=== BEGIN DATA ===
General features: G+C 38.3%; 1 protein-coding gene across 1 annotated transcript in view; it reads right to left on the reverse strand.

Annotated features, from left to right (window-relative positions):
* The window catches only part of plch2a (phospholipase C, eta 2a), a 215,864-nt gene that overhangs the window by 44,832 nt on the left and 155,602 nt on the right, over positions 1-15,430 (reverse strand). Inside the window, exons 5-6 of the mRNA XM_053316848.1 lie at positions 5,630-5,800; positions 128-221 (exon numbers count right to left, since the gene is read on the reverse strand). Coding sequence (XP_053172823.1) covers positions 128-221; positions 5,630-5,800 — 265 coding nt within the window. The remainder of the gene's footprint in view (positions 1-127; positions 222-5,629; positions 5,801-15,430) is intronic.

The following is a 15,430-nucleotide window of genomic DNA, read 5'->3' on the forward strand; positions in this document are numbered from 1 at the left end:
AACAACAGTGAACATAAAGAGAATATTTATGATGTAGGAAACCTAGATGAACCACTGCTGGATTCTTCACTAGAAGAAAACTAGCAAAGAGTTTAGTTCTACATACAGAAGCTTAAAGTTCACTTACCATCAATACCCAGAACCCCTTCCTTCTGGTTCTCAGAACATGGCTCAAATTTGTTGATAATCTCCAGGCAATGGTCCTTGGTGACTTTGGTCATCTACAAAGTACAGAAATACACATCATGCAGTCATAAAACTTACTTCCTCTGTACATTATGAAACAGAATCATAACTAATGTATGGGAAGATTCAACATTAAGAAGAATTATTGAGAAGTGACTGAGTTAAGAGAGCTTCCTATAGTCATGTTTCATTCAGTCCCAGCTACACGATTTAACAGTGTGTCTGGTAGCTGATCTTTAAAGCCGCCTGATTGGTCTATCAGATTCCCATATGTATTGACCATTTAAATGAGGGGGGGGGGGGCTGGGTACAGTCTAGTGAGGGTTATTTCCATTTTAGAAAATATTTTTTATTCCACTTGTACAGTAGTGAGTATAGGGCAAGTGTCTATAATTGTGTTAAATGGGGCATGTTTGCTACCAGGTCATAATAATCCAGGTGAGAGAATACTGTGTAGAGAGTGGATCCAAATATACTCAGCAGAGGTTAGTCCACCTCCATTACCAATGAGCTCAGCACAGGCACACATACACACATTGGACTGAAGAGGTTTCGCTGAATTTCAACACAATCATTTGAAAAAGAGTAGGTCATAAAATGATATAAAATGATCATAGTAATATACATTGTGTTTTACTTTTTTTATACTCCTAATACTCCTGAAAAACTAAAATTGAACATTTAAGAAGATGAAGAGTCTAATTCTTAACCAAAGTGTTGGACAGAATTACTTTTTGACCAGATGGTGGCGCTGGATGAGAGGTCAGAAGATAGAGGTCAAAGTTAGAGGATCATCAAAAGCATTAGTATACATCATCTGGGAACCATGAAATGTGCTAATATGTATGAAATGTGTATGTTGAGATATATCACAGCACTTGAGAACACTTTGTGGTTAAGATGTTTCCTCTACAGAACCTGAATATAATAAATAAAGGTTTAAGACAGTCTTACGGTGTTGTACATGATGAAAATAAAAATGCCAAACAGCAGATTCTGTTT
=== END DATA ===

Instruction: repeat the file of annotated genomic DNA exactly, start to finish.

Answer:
General features: G+C 38.3%; 1 protein-coding gene across 1 annotated transcript in view; it reads right to left on the reverse strand.

Annotated features, from left to right (window-relative positions):
* The window catches only part of plch2a (phospholipase C, eta 2a), a 215,864-nt gene that overhangs the window by 44,832 nt on the left and 155,602 nt on the right, over positions 1-15,430 (reverse strand). Inside the window, exons 5-6 of the mRNA XM_053316848.1 lie at positions 5,630-5,800; positions 128-221 (exon numbers count right to left, since the gene is read on the reverse strand). Coding sequence (XP_053172823.1) covers positions 128-221; positions 5,630-5,800 — 265 coding nt within the window. The remainder of the gene's footprint in view (positions 1-127; positions 222-5,629; positions 5,801-15,430) is intronic.

The following is a 15,430-nucleotide window of genomic DNA, read 5'->3' on the forward strand; positions in this document are numbered from 1 at the left end:
AACAACAGTGAACATAAAGAGAATATTTATGATGTAGGAAACCTAGATGAACCACTGCTGGATTCTTCACTAGAAGAAAACTAGCAAAGAGTTTAGTTCTACATACAGAAGCTTAAAGTTCACTTACCATCAATACCCAGAACCCCTTCCTTCTGGTTCTCAGAACATGGCTCAAATTTGTTGATAATCTCCAGGCAATGGTCCTTGGTGACTTTGGTCATCTACAAAGTACAGAAATACACATCATGCAGTCATAAAACTTACTTCCTCTGTACATTATGAAACAGAATCATAACTAATGTATGGGAAGATTCAACATTAAGAAGAATTATTGAGAAGTGACTGAGTTAAGAGAGCTTCCTATAGTCATGTTTCATTCAGTCCCAGCTACACGATTTAACAGTGTGTCTGGTAGCTGATCTTTAAAGCCGCCTGATTGGTCTATCAGATTCCCATATGTATTGACCATTTAAATGAGGGGGGGGGGGGCTGGGTACAGTCTAGTGAGGGTTATTTCCATTTTAGAAAATATTTTTTATTCCACTTGTACAGTAGTGAGTATAGGGCAAGTGTCTATAATTGTGTTAAATGGGGCATGTTTGCTACCAGGTCATAATAATCCAGGTGAGAGAATACTGTGTAGAGAGTGGATCCAAATATACTCAGCAGAGGTTAGTCCACCTCCATTACCAATGAGCTCAGCACAGGCACACATACACACATTGGACTGAAGAGGTTTCGCTGAATTTCAACACAATCATTTGAAAAAGAGTAGGTCATAAAATGATATAAAATGATCATAGTAATATACATTGTGTTTTACTTTTTTTATACTCCTAATACTCCTGAAAAACTAAAATTGAACATTTAAGAAGATGAAGAGTCTAATTCTTAACCAAAGTGTTGGACAGAATTACTTTTTGACCAGATGGTGGCGCTGGATGAGAGGTCAGAAGATAGAGGTCAAAGTTAGAGGATCATCAAAAGCATTAGTATACATCATCTGGGAACCATGAAATGTGCTAATATGTATGAAATGTGTATGTTGAGATATATCACAGCACTTGAGAACACTTTGTGGTTAAGATGTTTCCTCTACAGAACCTGAATATAATAAATAAAGGTTTAAGACAGTCTTACGGTGTTGTACATGATGAAAATAAAAATGCCAAACAGCAGATTCTGTTT